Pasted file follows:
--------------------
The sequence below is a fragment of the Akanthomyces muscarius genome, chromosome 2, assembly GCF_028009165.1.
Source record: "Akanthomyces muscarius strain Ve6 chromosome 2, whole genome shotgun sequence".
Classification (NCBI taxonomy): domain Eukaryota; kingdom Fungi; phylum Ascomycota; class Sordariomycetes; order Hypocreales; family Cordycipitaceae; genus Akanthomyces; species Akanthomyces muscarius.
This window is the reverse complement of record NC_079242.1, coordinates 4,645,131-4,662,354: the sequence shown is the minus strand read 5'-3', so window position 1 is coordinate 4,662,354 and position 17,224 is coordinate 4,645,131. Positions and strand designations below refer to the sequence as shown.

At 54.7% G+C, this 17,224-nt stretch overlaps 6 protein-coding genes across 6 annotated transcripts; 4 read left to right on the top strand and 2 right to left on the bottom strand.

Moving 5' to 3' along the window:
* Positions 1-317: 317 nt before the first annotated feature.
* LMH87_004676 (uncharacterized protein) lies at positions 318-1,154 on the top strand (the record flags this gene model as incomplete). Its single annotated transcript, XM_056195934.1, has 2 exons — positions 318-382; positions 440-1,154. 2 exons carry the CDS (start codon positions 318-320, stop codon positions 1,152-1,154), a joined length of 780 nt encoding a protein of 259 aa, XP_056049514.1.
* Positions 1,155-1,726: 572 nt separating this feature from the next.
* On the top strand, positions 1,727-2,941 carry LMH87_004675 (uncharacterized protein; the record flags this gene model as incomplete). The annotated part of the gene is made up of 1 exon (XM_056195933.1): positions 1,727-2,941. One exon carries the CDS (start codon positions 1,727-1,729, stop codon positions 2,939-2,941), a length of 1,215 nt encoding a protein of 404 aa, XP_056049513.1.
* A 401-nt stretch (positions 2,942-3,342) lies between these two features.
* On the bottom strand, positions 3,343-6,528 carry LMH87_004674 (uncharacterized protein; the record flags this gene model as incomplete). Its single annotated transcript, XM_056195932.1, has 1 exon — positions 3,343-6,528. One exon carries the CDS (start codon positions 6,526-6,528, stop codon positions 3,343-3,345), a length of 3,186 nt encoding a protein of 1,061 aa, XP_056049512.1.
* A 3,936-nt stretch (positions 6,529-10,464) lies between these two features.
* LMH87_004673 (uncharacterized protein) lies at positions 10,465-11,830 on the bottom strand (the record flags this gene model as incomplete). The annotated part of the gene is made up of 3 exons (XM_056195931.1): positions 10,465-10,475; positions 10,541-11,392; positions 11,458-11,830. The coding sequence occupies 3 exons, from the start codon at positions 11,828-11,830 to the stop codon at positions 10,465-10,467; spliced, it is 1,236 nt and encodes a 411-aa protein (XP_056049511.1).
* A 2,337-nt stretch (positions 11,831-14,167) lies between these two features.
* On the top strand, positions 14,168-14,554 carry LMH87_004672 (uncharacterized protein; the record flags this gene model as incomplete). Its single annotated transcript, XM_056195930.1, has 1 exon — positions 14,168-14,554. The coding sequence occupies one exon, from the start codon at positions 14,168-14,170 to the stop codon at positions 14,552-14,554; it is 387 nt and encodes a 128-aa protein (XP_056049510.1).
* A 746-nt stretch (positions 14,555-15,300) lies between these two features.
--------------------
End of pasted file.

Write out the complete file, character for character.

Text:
The sequence below is a fragment of the Akanthomyces muscarius genome, chromosome 2, assembly GCF_028009165.1.
Source record: "Akanthomyces muscarius strain Ve6 chromosome 2, whole genome shotgun sequence".
Classification (NCBI taxonomy): domain Eukaryota; kingdom Fungi; phylum Ascomycota; class Sordariomycetes; order Hypocreales; family Cordycipitaceae; genus Akanthomyces; species Akanthomyces muscarius.
This window is the reverse complement of record NC_079242.1, coordinates 4,645,131-4,662,354: the sequence shown is the minus strand read 5'-3', so window position 1 is coordinate 4,662,354 and position 17,224 is coordinate 4,645,131. Positions and strand designations below refer to the sequence as shown.

At 54.7% G+C, this 17,224-nt stretch overlaps 6 protein-coding genes across 6 annotated transcripts; 4 read left to right on the top strand and 2 right to left on the bottom strand.

Moving 5' to 3' along the window:
* Positions 1-317: 317 nt before the first annotated feature.
* LMH87_004676 (uncharacterized protein) lies at positions 318-1,154 on the top strand (the record flags this gene model as incomplete). Its single annotated transcript, XM_056195934.1, has 2 exons — positions 318-382; positions 440-1,154. 2 exons carry the CDS (start codon positions 318-320, stop codon positions 1,152-1,154), a joined length of 780 nt encoding a protein of 259 aa, XP_056049514.1.
* Positions 1,155-1,726: 572 nt separating this feature from the next.
* On the top strand, positions 1,727-2,941 carry LMH87_004675 (uncharacterized protein; the record flags this gene model as incomplete). The annotated part of the gene is made up of 1 exon (XM_056195933.1): positions 1,727-2,941. One exon carries the CDS (start codon positions 1,727-1,729, stop codon positions 2,939-2,941), a length of 1,215 nt encoding a protein of 404 aa, XP_056049513.1.
* A 401-nt stretch (positions 2,942-3,342) lies between these two features.
* On the bottom strand, positions 3,343-6,528 carry LMH87_004674 (uncharacterized protein; the record flags this gene model as incomplete). Its single annotated transcript, XM_056195932.1, has 1 exon — positions 3,343-6,528. One exon carries the CDS (start codon positions 6,526-6,528, stop codon positions 3,343-3,345), a length of 3,186 nt encoding a protein of 1,061 aa, XP_056049512.1.
* A 3,936-nt stretch (positions 6,529-10,464) lies between these two features.
* LMH87_004673 (uncharacterized protein) lies at positions 10,465-11,830 on the bottom strand (the record flags this gene model as incomplete). The annotated part of the gene is made up of 3 exons (XM_056195931.1): positions 10,465-10,475; positions 10,541-11,392; positions 11,458-11,830. The coding sequence occupies 3 exons, from the start codon at positions 11,828-11,830 to the stop codon at positions 10,465-10,467; spliced, it is 1,236 nt and encodes a 411-aa protein (XP_056049511.1).
* A 2,337-nt stretch (positions 11,831-14,167) lies between these two features.
* On the top strand, positions 14,168-14,554 carry LMH87_004672 (uncharacterized protein; the record flags this gene model as incomplete). Its single annotated transcript, XM_056195930.1, has 1 exon — positions 14,168-14,554. The coding sequence occupies one exon, from the start codon at positions 14,168-14,170 to the stop codon at positions 14,552-14,554; it is 387 nt and encodes a 128-aa protein (XP_056049510.1).
* A 746-nt stretch (positions 14,555-15,300) lies between these two features.